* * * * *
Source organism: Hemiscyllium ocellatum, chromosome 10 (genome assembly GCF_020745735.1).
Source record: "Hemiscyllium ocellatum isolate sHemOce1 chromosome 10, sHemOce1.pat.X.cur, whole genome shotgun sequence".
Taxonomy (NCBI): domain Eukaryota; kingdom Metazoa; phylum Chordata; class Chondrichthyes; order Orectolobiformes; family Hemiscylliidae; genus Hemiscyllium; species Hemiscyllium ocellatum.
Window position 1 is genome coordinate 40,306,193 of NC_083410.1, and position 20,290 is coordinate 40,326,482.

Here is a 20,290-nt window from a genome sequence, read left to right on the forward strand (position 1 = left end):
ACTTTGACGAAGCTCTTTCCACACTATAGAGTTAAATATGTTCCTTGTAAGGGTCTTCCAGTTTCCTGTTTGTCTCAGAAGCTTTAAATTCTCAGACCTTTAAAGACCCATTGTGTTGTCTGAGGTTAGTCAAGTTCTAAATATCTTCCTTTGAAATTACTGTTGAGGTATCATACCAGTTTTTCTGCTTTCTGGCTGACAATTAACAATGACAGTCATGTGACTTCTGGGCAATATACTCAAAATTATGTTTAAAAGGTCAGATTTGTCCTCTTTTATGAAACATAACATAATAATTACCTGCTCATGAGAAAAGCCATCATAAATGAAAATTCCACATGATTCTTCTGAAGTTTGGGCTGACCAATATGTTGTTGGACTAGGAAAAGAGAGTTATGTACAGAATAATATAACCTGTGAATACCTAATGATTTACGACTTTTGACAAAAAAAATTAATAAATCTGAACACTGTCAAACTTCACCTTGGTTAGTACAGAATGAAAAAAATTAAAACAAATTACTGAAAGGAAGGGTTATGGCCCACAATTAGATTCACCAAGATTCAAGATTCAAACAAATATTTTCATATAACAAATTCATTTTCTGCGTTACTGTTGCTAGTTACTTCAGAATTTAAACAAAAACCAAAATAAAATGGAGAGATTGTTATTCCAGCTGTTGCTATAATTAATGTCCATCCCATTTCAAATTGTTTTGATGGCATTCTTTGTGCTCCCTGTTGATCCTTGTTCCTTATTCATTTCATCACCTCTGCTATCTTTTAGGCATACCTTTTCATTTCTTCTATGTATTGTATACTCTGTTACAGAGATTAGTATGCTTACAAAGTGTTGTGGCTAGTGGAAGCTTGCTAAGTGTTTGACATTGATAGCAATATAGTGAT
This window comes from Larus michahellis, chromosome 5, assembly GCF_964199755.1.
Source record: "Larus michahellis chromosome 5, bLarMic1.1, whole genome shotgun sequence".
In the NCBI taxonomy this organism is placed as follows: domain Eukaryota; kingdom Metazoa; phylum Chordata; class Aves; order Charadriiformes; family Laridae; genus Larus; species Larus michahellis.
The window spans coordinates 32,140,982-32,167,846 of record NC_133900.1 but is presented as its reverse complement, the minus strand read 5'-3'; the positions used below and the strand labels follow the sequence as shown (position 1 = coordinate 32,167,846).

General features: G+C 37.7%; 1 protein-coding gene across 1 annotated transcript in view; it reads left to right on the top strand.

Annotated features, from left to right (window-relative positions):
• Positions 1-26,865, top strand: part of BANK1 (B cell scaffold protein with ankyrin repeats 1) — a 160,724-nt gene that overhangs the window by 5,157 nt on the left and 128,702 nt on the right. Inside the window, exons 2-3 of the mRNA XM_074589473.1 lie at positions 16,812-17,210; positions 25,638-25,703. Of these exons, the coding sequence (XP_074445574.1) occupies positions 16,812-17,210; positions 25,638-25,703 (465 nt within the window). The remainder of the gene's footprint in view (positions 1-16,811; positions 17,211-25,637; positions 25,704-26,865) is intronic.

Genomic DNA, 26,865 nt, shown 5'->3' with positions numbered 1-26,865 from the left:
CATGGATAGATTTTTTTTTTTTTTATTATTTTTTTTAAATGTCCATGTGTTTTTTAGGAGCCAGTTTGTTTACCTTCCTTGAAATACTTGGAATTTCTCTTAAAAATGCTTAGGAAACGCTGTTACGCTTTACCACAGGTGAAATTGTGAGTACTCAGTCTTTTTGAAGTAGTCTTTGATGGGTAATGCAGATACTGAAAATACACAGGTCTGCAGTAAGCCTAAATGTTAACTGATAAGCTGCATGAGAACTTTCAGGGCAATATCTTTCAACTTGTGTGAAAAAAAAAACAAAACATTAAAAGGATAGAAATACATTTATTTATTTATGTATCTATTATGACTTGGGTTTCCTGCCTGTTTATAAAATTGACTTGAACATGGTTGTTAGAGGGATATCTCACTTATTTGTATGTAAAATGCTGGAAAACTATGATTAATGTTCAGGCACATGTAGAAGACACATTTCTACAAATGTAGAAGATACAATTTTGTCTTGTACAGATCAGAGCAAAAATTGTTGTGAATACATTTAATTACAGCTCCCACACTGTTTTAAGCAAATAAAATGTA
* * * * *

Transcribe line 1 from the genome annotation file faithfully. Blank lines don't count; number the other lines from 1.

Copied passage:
Source organism: Hemiscyllium ocellatum, chromosome 10 (genome assembly GCF_020745735.1).